Note that I designed this full size. The 11-in flage dia is what is specifed for Schedule 40 pipe. Now .. look at the one bolt head I show with a 0.758-in dimension. That calculates to around 0.0158-in in 1:48 – giving us around a 0.008-in radius. WAY under the 0.018-in minimum radius for Sketchup. Creating the valve then full-scale just MAKES sense.

Shapeways Unit of Measure
I am going to skip ahead for a bit here. We are not ready to submit the file to Shapeways but I want to point out something important. Look at the screen to the left. I told Shapeways I was uploading test_export.stl .. and look then at the drop-down box under “Unit of Measure”.

The choices are – “Meters” .. “Inches” .. and .. “Millimeters”. This is an IMPORTANT detail.

STL files do NOT include units of measure. They are units. Let’s say you create a cube full scale and it is 12-in x 12-in x 12-in in Sketchup. You then export this file as a STL file. It is in UNITS. What I mean is that in the STL file .. it is 12 UNITS. Not inches, miles, meters, yards, rods, millimeters, fathoms .. whatever. UNITS. That is why Shapeways is asking me the Unit of Measure!

This is where we can use this to our advantage.

Let’s use that 12-in x 12-in x 12-in block. You save this as “Full Scale” to your hard-drive. Suppose then you want to print this in O scale and also in HO scale. In Sketchup you have the ability to scale objects. It’s really easy .. you simply use the Tape Measure Tool – measure a known length – and then type the NEW dimension in the ‘Length’ box and hit enter.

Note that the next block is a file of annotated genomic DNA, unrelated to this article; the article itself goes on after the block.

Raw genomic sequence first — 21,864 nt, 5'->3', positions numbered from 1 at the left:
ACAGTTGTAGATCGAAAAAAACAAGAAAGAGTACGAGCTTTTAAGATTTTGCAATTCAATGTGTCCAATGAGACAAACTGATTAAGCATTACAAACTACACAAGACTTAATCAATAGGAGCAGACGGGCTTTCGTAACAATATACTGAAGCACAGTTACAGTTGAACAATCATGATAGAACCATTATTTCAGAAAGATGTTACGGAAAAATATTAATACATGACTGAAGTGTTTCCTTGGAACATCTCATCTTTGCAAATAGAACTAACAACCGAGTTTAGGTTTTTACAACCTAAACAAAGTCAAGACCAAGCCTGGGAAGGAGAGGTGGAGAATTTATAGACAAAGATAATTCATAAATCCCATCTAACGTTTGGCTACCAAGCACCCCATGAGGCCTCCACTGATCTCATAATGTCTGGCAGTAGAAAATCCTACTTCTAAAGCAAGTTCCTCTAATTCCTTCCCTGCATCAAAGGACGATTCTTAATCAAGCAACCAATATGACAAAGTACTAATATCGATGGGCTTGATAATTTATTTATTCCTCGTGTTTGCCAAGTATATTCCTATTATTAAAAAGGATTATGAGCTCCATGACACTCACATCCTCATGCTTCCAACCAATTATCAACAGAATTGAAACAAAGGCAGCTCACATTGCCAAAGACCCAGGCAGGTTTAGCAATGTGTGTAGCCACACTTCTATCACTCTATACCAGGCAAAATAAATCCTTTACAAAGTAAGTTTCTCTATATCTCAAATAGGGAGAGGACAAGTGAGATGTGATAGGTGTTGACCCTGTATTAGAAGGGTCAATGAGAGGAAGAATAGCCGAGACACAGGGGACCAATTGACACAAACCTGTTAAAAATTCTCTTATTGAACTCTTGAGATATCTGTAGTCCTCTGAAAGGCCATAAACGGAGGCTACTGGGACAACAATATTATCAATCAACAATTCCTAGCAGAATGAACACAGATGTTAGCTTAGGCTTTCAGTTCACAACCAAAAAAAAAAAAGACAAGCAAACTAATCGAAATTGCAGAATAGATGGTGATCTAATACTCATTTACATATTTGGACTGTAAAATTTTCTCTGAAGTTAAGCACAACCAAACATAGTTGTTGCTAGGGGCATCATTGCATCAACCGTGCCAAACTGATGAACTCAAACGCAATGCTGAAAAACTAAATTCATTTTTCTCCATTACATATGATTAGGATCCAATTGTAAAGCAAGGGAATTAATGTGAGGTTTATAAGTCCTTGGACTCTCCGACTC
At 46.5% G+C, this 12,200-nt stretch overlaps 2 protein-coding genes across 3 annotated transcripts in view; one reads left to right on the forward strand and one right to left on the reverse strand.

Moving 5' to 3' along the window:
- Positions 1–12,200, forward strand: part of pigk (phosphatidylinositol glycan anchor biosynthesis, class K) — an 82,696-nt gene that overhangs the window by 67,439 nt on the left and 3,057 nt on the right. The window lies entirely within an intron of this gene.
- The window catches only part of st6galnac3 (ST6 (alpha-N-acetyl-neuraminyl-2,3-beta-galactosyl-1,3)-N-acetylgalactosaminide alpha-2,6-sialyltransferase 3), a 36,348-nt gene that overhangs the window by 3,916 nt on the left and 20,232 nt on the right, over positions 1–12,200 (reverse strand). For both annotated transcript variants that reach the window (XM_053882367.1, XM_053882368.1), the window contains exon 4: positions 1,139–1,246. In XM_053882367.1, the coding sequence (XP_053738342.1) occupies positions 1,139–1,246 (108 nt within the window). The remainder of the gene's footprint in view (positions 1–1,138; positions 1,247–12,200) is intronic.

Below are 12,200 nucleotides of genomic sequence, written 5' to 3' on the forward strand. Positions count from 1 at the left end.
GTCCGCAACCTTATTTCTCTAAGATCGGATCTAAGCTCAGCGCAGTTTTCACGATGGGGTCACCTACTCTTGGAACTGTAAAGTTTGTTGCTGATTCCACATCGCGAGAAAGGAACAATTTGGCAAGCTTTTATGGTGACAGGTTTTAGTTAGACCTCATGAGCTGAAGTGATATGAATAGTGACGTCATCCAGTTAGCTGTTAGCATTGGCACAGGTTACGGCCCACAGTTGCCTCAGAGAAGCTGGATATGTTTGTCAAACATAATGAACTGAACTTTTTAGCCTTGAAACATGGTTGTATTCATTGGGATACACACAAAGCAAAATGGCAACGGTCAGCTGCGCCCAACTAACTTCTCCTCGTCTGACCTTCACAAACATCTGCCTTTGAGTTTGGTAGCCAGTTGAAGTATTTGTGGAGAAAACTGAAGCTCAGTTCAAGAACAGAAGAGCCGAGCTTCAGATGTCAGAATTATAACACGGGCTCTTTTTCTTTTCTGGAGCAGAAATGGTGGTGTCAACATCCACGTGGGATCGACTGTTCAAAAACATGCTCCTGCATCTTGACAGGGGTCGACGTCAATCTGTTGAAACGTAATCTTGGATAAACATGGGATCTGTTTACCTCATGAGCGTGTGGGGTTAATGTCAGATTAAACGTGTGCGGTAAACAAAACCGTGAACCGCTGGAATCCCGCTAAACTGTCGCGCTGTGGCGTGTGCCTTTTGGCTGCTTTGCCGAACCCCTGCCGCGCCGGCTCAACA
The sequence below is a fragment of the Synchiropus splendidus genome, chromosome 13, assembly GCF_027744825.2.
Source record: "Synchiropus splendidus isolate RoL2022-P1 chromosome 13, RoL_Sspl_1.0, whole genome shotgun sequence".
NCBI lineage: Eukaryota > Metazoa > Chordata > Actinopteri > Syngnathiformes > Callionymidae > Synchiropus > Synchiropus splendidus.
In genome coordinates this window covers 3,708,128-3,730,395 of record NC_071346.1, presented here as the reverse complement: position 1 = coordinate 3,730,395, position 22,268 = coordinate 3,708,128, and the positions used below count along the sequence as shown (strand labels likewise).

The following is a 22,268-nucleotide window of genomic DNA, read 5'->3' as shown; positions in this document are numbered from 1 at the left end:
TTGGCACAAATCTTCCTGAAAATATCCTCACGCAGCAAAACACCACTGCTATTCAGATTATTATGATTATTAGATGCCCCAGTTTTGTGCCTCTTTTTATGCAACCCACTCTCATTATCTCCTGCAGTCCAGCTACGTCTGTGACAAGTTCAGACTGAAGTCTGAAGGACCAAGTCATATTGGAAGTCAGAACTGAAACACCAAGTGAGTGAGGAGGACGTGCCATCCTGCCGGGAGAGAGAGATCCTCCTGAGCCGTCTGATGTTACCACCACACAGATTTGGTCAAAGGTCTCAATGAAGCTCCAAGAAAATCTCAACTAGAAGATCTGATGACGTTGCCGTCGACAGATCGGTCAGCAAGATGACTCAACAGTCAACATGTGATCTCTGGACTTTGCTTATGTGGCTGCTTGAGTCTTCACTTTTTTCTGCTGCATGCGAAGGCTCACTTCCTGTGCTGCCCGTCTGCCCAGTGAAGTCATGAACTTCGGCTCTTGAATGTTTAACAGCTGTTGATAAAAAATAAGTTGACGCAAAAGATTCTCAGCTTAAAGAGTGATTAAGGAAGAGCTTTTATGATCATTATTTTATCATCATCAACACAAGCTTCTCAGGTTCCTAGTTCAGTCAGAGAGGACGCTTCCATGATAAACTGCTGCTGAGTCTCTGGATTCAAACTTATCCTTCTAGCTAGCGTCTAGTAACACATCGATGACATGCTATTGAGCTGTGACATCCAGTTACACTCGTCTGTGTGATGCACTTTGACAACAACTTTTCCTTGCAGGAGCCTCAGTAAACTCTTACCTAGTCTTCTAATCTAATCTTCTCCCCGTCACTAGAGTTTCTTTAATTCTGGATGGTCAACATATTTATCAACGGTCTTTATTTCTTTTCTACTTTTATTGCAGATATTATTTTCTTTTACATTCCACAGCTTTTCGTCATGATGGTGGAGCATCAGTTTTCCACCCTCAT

You can run into two different problems simply doing this – both connected to the Shapeways minimum radius thing. (1) If after you re-size your block – let’s suppose you want to create a stud on one face. If you re-sized the block to 1:48 then it only measures .25-in x .25-in x .25-in. That’s fine .. but .. suppose you want that stud to be 1 scale inch in dia? Sorry. You can’t as the radius would be below Sketchup’s minimum. Sure .. you can simply drop back to the saved full-scale version .. create the stud and then re-size that new object. The problem there is you are reverting back to the original. What if you have made changes? The other problem (2) is that Sketchup can get confused trying to reduce things like curves and intersections when they are below that magic 0.018-in radius.

What to do .. what to do?

The answer is .. don’t scale it to O scale or HO scale or whatever.

Take a look back at that 12-in x 12-in x 12-in cube. In O scale that is .. as I said .. .25-in x .25-in x .25-in.

Convert that to Millimeters. .25-in is 6.35-mm. Now .. that would be (In O scale) a cube measuring 6.35-mm x 6.35-mm x 6.35-mm .. right?

Take a copy of your full-scale cube. (ALWAYS use a copy, never the original). Scale one 12-in side to 6.35-INCHES.

The object now measures 6.35-in x 6.35-in x 6.35-in. If you need to make a stud .. make a hole .. round the corners .. it is plenty large enough that you will never run into the minimum radius problem.

When you export as a STL file it will be .. remember .. UNITs .. 6.35 x 6.35 x 6.35 UNITS. When you upload to Shapeways you simply tell it that the file is in MILLIMETERS!!! You then get an exact scale copy.

If you need the object in another scale you simply take the original full-scale version .. copy it .. figure what that 12-in dimension is in your new scale in millimeters .. and then scale your copy as INCHES to that mm number.

Ok. We have managed to get our virtual object designed and have multitudes of ‘Happy Feet’. What next?

We got to check our design for various errors. I’ll put that in Part II .. this page is getting long!